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I have heard it said that shoveling snow is a rite of passage here in Canada... I just didn't expect that in 20!! I would still be earning that rite! WOW, I just cleared another 5 inches of snow this evening, and it hasn't stopped. As well, it was 5 inches that were not in the forecast.
When I was a young boy, I used to look forward to snow storms in Truro, the town in Nova Scotia where I grew up. Back in the '50s shoveling snow was a big industry in the winter time. There were few snow plows, and fewer snow blowers, especially the two-stage, eight horsepower units that are around today. So everyone shoveled snow... even Moms and Dads.
It seems like there was more snow back then, as well. We had a home on Golf Street... a modest place with no garage, attached or otherwise... and a long driveway. The winds would sweep in over the marshes to the west of us, pushed by the tidal bore and Mother Nature to form huge snow drifts right the length of the gravel surface. And because we didn't have a garage, the car would always be snowed in... that was the first thing we had to consider. How could we extricate the car, before Mom's husband, Garfield needed to leave for work. And my brother and I knew that we had to be careful not to scratch the car in the process.
For some reason the snow that blows in is packed in, not powder. This makes it almost stiff. It doesn't push with a plow... you have to 'block it' and then lift and throw the blocks back off the drive far enough that they wouldn't roll back down into the way. The hundred feet or so would be all hard-pack and the old coal shovels we used, with the short, wooden handles, could fit really large blocks. As my brother Harold and I grew up, we graduated from throwing half blocks, half shovel-fulls, to full shovel, man-sized chunks of snow.
These chunks, with the right quality of snow, could also be used to make forts and snow houses. It was important however to finish the driveway before we started building anything. We would clear the entire path of the car... and make it wide enough so that mis-calculations didn't end with the car in the snow banks. And we would make certain that there were no messy parts to the drive way... it was as smooth as if there were no snow... just a coating above the stones.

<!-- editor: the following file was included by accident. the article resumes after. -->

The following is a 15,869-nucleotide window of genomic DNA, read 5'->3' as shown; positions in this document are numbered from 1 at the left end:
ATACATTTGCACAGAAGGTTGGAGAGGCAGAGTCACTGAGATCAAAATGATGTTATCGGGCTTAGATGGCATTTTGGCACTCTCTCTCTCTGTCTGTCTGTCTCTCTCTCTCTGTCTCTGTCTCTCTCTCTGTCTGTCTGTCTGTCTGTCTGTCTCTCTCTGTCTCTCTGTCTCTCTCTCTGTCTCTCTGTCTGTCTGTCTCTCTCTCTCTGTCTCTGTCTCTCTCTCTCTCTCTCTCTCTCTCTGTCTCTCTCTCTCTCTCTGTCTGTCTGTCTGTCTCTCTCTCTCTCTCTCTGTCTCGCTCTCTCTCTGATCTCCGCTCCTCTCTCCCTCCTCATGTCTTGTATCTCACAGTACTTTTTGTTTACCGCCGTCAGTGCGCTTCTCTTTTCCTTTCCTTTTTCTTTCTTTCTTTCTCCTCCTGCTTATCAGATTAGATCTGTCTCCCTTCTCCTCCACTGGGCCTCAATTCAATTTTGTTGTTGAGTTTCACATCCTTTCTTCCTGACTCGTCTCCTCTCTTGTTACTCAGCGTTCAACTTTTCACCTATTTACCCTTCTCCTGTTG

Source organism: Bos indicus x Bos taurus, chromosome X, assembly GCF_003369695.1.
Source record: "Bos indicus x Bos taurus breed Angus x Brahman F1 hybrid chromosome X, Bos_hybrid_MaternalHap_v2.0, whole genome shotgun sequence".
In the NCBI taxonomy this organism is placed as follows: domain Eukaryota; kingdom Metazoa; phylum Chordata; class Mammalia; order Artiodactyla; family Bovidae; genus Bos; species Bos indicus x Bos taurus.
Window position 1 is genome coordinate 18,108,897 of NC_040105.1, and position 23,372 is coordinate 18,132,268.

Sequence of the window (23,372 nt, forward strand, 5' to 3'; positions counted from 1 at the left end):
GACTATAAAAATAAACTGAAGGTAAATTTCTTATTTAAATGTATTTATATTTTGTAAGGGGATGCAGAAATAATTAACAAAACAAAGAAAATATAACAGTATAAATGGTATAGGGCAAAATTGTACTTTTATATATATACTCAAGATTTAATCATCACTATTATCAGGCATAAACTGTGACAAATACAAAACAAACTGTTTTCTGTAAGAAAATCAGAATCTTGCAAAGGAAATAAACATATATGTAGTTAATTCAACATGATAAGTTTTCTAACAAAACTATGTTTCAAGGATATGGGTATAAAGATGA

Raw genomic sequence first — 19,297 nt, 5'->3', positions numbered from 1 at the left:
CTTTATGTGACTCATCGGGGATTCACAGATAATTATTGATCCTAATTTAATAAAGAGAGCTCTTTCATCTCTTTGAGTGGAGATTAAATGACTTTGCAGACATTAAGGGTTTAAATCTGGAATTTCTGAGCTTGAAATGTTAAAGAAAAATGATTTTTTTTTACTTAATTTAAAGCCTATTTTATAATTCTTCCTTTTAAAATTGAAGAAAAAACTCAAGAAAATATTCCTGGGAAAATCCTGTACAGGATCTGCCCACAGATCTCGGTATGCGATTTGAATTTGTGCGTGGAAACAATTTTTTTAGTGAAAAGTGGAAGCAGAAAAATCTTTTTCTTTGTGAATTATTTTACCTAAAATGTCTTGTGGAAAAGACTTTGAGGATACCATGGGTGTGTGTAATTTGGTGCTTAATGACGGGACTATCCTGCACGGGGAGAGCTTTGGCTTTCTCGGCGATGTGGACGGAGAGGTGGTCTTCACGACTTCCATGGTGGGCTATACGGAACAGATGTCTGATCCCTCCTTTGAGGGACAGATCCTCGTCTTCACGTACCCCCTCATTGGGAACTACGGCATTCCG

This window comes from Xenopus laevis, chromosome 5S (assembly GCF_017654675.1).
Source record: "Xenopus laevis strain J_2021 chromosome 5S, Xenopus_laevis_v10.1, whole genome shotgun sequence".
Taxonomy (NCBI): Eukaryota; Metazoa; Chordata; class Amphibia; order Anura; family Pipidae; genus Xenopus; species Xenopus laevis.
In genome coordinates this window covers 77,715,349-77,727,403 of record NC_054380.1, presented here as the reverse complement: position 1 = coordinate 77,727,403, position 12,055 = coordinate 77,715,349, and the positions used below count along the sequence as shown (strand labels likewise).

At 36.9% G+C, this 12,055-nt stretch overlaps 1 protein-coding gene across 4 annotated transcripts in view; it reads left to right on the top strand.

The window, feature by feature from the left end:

Oh, and there were rules... we couldn't pick up any stones with the snow, because we were throwing the snow onto the lawn... and the stones could end up being thrown by the mower in the summer... chipping windows. And we couldn't cut into the lawn itself... this was a really bad mistake... the edging on the lawn could not be damaged in the winter, it would take weeks to repair it and have the lawn perfect by the end of May.
As soon as we would get the drive completely cleared, it seems like clock-work that the snow plows would arrive for the street... and of course... they would push huge amounts of snow back into the mouth of the driveway. These drifts could be as much as 5 feet deep... and if the snow was at all sloppy, it was critical that the drive be opened up, wide, almost immediately. If not... there was a chance the pushed in snow would freeze... and this was a fate worse than even hell freezing over. Without the opening there, Garfield wouldn't be able to get the car in off the street at night... Ouch!
As Harold and I grew bigger and older, we realized that we were pretty good snow shovelers. We got so that we could finish our driveway quickly... and offer our services to neighbors... for money! We learned that if we got up earlier than other kids, we could get our driveway done and move to others... and earn some money. We got to know the neighbors who would pay more than others... and we fought to get there before anyone else. The bigger kids would try... and often did, but we learned to get up earlier and to shovel faster... and to do a cleaner job.
The ultimate snow shoveling job was to get on at the CNR where they shoveled big snow storms for days. And they paid more than anyone else. The rail road was big in Truro, and as we got to Junior and Senior High School, I for one used to want the money, more than the education. I could be found shoveling with guys who hadn't gone to high school and were much older than me. Funny, looking back, I didn't catch on that they were on their way to failure... I thought they were cool and onto a good thing... being strong enough to shovel snow for days at a time... and earn all that money.
Tonight as I mused through the snow I thought about those shoveling times. There is a rhythm to moving snow... one that you learn at a very young age. And if you survive the rigors of life to the point that you are in your 60's, there is a calling to shovel it. Yes, there are people who have heart attacks, and sore backs when they spend some hours shoveling snow. But as I listen to my heart during these times alone in the snow... looking at the flakes and frost in the street lights, I hear the songs of my youth with a steady beat... just another reason to stay in shape, and shovel a little snow, eh?